- Shopping Bag ( 0 items )
|1.||A Midsummer's Change||5|
|2.||I Will Go On While I Can||26|
|3.||Crazy Like a Fox||46|
|4.||This Army Is Going to Do Something Wrong||59|
|5.||If You Want It, Come and Take It||71|
|6.||They Must Be Killed||82|
|7.||To Conquer the Peace||97|
|8.||Go On As You Propose||109|
|9.||It Is Almost Worth Dying||122|
|10.||The Best Move Come to Naught||136|
|12.||Seeing the Elephant||168|
|13.||An Indescribable Fury||182|
|14.||All Those Dead Heroes||207|
|16.||Like a Lot of Beasts||236|
|17.||Didn't I Tell You We Could Lick 'Em?||253|
|18.||A River of Fire||266|
|19.||Black Care Was the Outrider||276|
|Bibliographical Note on Sources||293|
Posted June 14, 2012
Winston Groom’s first military history effort is promising. The Atlanta-Nashville campaign had its quota of drama and tragedy and John Bell Hood was a lightning rod for controversy. Groom uses his novelist’s eye to give them full play. He seems more sympathetic to Hood than most writers. As I read the book I felt his jumps back and forth in time were distracting and I detected some factual errors that I felt made it only a 3 star effort. Overall, though, this is a good debut and I plan to read more of Groom’s military histories. Those who want more authoritative accounts of the Tennessee invasion might want to check out Five Tragic Hours by James McDonough and Thomas Connelly or The Confederacy’s Last Hurrah by Wiley Sword.
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Posted May 16, 2001
Groom's exploration of Hood's march into Tennessee of 1864 is a fair, but not good, analysis of the last major offensive operation by the Confederate army in the western theater.<P> The reader is initially bogged-down in an excessive summary of prior battles of the Civil War. The author spends too much time reviewing Vicksburg, Shiloh, Gettysburg, Chancellorsville (where neither Sherman nor Hood were involved), etc., with more time spent in this background than is necessary to 'set the stage' for the main topic. <P> There also exists some editing failures such as at the beginning of Chapter 10, describing Stephen Lee's artillery being 4 miles to the east of Hood's pontoon bridge, where actually Hood's flanking force was itself east of Columbia with S. Lee's artillery facing the town.<P> Groom also spends a rather tiresome interlude describing Hood's quest for the hand of an indecisive flirt in Richmond (Buck Preston). The tangible effects of this courtship on, and its contribution to, the Nashville Campaign of 1864, I have yet to surmise. Groom in a number of places in the book pursues a literary style invoking 'flashbacks' to prior events while describing the current topic that, while adding color to a fictional novel, serves to confuse and needlessly distract a history reader's attention to detail.<P> The Nashville Campaign of 1864 is a story that needs telling, but would be better told by an experienced history author.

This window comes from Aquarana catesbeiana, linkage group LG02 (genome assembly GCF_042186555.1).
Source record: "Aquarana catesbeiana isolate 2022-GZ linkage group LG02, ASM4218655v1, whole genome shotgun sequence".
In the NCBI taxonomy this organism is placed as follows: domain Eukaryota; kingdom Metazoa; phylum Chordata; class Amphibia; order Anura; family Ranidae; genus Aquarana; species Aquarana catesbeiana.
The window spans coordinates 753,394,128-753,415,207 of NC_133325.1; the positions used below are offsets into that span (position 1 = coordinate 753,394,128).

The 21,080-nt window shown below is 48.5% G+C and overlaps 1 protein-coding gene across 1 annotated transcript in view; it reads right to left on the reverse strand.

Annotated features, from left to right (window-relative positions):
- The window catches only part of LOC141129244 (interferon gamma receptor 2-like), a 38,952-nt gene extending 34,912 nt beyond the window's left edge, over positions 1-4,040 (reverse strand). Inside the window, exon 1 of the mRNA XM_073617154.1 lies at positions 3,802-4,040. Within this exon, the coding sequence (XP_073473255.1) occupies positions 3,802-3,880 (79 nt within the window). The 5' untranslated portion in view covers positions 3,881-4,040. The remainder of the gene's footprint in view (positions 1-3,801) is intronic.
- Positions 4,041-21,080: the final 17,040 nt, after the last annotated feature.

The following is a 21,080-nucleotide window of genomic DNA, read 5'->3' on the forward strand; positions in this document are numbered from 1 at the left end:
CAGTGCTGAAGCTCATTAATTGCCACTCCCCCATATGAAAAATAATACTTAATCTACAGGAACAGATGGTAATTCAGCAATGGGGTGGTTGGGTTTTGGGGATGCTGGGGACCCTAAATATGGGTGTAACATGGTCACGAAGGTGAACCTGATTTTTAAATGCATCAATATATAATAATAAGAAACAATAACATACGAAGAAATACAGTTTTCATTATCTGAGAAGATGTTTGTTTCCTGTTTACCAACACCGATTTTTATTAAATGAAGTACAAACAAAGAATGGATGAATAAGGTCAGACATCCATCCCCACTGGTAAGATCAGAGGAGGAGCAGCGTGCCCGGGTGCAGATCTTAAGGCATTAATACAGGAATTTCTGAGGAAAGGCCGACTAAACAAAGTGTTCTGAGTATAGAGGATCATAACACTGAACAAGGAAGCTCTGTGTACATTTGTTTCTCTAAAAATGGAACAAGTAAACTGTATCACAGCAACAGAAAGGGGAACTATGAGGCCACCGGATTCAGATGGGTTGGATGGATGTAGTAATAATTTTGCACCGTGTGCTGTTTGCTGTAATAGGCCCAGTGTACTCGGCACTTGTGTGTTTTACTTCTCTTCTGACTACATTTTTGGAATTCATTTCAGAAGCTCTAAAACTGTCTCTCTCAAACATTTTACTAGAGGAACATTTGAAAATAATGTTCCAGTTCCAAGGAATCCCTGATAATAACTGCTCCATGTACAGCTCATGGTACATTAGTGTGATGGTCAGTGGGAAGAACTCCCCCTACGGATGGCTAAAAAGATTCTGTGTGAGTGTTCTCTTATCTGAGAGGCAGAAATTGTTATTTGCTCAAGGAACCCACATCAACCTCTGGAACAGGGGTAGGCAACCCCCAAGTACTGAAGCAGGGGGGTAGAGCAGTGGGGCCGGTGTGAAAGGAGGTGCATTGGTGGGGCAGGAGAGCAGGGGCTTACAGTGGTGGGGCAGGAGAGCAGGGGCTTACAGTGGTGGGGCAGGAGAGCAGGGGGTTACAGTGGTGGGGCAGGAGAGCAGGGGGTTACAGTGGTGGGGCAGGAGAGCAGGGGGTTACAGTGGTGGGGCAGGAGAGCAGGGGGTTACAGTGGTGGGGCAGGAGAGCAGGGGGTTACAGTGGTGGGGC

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Posted April 12, 2013
Posted May 5, 2012
in a voice reminiscent of Shelby Foot and Shaara, Père et fils, Groom carries us along a terrible journey from Tennessee to Atlanta and back to Nashville. Groom's writing is free of excuses and overstatements, so often found in memoirs. I found it hard to put this book down. Since reading this history I have added all Groom's was books to my NOOK library.
Thinking of Groom as a novelist, I admit to being skeptical about accuracy before buying "Shrouds of Glory". Well, Foote was a creative writing teacher; it seems "creative writer" and "novelist" perfectly combine to make "readable history".
Posted November 27, 2010
After being dragged through a host of previous battles, the reader is finally subjected to a revisionist reconstruction of the incompetent John Bell Hood. Hood, an ally of the equally incompetent Braxton Bragg, was responsible for the destruction of the once proud CS Army of Tennessee, squandering officers superior to him in ability and intellect and slaughtering brave veteran troops who deserved so much better than Hood could have possibly ever offered them. Do not waste your time (or your money) on this revisionist tripe.
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Posted June 20, 2000
Posted October 23, 2011
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Posted April 30, 2012
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